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Friday 19 April 2019
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Time for drunk drivers to sober up

On the eve of the festive period, the Windhoek City Police is pushing for tougher punitive measures for those arrested for drinking and driving.
The municipal police’s Public and Community relations, Constable Fabian Amukwelele warned vehicle drivers to avoid driving while under the influence of alcohol, saying that the police will severely punish those caught drunk while operating a vehicle on the public roads.
Amukwelele took issue with the “don’t care” attitude of motorists during the festive period.
He cautioned drivers who consume alcohol beyond the legal limit that they are not only putting their lives in danger, but risking the lives of other road users.
“When putting those keys in the ignition and driving away after drinking you are not only putting your life at risk, but you are endangering the lives of all those you come across while driving,” Amukwelele said.
He further warned that the drivers who will be suspected driving over the legal alcohol limit of 0.079g/100ml will be arrested and punished, saying that all drivers, whether they consumed alcohol or not will be tested with a breathalyzer. The City Police Constable revealed that any driver who will be tested positive will be taken into custody and sent for further testing at an alcohol testing center, adding that at the hospital, a registered nurse will take the culprits’ blood sample which will be securely stored and transported by the police for further investigation.
Amukwelele further added that the offence of drinking and driving is punishable by law and they will ensure to set an example and to discourage drivers from causing accidents on the public roads, warning drivers to stay away from alcohol in order to reduce accidents on the Namibian roads. He said that drivers who will be arrested while intoxicated will be taken to the police station, detained in the holding cells for at least 6 hours to sober up, cautioning them that on the busy nights and weekends, an arrested driver can be detained for longer before documents are processed and released.
Amukwelele also added that the bail amount of driving under the influence of alcohol is N$4000 and drunk driver’s vehicles will be taken to the police station and car keys will be held and only be returned to the owner after the processes is done and bail money has been paid.
In regards to those who will be arrested with their children in the car, Amukwelele said that police officers will try to protect the minors from experiencing the ordeal as so “not to expose them to the trauma of experiencing the arrest”. “It’s about time people to take responsibility for their own actions”, he added.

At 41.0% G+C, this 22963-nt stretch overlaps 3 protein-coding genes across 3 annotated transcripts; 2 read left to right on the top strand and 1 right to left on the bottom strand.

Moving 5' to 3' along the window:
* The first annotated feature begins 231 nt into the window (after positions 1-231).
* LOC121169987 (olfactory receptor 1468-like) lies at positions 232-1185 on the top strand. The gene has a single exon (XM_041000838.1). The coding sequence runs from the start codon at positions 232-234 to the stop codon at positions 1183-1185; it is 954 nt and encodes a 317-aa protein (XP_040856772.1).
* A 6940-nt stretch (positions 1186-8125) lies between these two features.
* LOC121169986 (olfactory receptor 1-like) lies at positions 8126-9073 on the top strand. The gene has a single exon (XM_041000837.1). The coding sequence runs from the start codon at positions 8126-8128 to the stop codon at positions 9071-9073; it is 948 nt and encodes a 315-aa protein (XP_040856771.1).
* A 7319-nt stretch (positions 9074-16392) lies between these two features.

In regards to theft during holidays, Amukwelele emphasised that the Windhoek City police is going to make sure that there will be enough members of the police to fight crimes in the city, arresting every perpetrators that are going to commit offences and robberies.
The police will capacitate the officers who will be in control room monitoring CCTV cameras 24/7, he said.
Amukwelele encouraged members of the public to create WhatsApp groups in their respective streets and be in communicable with each other by reporting whenever they spotted someone and something suspicious. He also revealed that during December school holidays, the police will be conducting regular checks up, doing randomly alcohol testing, saying that anyone that will be arrested during the festive season can only be processed and released in January next year. He said that the police have both the mandate and power to follow the element on arresting perpetrators; however, they don’t have the power to punish culprits legally, saying that it is the duty of the legal system to make sure justice is served for those who suffered at the hands of the perpetrators.
Amukwelele requested members of the public to always present sufficient evidence which can be used by the legal system to punish those who committed atrocities and wrongdoings. He called for the stakeholders of city police, Namibian police and ministry of justice to come together to hold perpetrators accountable for their offences.
He added that they need to identify the loopholes in the legal system and nullifying it.
Amukwelele concluded that the intervention to the aforementioned problems does not rest in the hands of law enforcement agencies. The responsibility remains with “each and every person to make mindful choice not to drink and drive. There is always a better option. Keep the roadways safe along with your loved ones and the loved ones of others by not drinking and driving.”




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